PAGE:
Baidu profit falls 4.5 per cent on higher costs

PUBLISHED : Thursday, 25 July, 2013, 11:16am
UPDATED : Thursday, 29 August, 2013, 4:13am

Baidu said on Thursday its latest quarterly profit fell 4.5 per cent to 2.6 billion yuan (HK$3.3 billion). Revenue rose 38.6 per cent from a year earlier to 7.6 billion yuan but promotion and other expenses rose 83.5 per cent.

China’s established competitors such as Baidu that focus on desktop computer-based services face new challenges as Web surfers shift to smartphones and tablets.

“The adoption of our mobile platform gained momentum and mobile monetization improved,” said Baidu chairman Robin Li in a statement. “Mobile revenues for the first time accounted for over 10 per cent of our total revenues this quarter.”

China’s population of internet users grew 10 per cent over the past year to 591 million people as of the end of June. The number of users who surf the Web on wireless devices rose at double that rate, climbing 20 per cent to 464 million. That growth rate was an acceleration over the previous year’s 18 per cent rise in wireless users.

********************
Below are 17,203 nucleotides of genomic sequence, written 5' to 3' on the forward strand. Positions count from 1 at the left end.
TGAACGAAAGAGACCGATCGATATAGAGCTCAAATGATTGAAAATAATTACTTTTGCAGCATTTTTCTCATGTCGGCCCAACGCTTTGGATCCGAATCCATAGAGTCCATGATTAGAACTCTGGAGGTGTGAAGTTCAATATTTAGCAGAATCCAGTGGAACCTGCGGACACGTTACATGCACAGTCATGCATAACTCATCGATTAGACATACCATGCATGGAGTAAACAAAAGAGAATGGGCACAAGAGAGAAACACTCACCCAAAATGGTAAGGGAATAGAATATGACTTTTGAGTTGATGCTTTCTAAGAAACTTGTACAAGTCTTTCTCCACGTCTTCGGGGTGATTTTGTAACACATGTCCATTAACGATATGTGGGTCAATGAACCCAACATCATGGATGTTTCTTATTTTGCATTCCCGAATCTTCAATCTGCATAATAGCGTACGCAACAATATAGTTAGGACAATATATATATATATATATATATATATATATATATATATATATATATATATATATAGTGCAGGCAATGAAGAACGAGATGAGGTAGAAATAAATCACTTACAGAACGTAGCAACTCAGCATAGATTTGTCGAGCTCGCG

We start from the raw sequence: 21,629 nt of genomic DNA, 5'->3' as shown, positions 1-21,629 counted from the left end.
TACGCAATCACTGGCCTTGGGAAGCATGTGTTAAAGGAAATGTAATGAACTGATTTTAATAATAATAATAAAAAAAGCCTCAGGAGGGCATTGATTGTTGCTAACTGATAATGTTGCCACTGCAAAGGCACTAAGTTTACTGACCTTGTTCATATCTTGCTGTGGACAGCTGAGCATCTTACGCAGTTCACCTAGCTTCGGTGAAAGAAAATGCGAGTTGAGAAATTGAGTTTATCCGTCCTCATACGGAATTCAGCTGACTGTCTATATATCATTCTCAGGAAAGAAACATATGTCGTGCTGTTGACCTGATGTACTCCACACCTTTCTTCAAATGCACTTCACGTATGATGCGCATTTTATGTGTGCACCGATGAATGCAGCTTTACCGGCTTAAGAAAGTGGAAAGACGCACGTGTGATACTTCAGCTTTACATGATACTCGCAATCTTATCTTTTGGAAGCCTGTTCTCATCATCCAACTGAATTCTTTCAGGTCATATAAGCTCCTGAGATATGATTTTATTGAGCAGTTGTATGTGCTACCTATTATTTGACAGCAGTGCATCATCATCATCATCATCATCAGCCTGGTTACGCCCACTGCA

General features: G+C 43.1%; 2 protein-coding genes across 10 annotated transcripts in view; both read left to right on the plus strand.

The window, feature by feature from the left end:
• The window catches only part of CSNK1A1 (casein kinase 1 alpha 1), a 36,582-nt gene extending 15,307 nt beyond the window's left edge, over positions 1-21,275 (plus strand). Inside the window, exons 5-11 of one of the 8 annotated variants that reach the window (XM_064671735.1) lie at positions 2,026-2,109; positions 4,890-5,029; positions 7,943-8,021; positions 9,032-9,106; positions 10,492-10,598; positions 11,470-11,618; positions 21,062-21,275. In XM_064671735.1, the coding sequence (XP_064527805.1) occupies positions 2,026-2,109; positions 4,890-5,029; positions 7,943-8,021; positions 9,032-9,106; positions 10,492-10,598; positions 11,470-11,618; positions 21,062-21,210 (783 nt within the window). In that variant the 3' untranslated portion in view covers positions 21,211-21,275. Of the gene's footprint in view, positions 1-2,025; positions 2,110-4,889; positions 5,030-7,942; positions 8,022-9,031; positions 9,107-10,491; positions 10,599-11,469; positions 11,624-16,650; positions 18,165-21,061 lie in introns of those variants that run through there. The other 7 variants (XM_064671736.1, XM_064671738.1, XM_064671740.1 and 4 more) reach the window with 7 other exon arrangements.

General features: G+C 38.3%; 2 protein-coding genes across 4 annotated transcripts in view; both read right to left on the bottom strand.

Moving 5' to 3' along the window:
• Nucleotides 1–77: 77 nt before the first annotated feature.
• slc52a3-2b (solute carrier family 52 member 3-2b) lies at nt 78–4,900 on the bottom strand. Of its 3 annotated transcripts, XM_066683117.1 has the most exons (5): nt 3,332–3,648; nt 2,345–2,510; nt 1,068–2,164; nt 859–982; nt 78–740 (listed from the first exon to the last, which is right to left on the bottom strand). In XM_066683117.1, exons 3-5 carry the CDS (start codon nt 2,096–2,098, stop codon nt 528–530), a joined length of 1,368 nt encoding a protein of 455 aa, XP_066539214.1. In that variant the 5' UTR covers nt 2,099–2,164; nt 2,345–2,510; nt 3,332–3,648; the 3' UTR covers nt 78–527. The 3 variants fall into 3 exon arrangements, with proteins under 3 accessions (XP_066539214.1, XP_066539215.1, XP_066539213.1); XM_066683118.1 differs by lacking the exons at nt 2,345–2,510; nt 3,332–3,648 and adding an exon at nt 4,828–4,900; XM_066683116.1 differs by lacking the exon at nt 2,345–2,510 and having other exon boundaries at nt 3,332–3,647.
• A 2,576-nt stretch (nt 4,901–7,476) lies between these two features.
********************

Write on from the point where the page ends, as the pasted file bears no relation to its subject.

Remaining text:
The Communist government encourages internet use for business and education but tries to block access to material deemed subversive or obscene. The rise of Web use has driven the growth of new Chinese industries from online shopping and microblogs to online video.

Growth in mobile use has created openings for new competitors, forcing Baidu and other established companies to roll out new services.

To gain a bigger mobile foothold, Baidu announced this month it would pay US$1.9 billion for 91 Wireless Websoft, a distributor of smartphone apps.

“Our recent investments have further strengthened Baidu’s position in key strategic areas such as search, LBS, app distribution and online video,” said Li.

The company “will continue to invest aggressively”, said its chief financial officer, Jennifer Li.

Baidu dominates traditional Internet search in China with nearly 80 per cent of the market. But it faces tough competition in mobile search, where its market share has eroded.

Baidu’s mobile share declined to 66.9 per cent in March from 77.5 per cent last July. That followed the launch of a rival service in mid-last year by Qihoo 360, an information security company, which quickly gained a market share of more than 13 per cent.

In May, Baidu announced the purchase of Internet video service PPS Net for US$370 million. It said that, combined with the service it already owned, would make it China’s biggest mobile video platform by user numbers.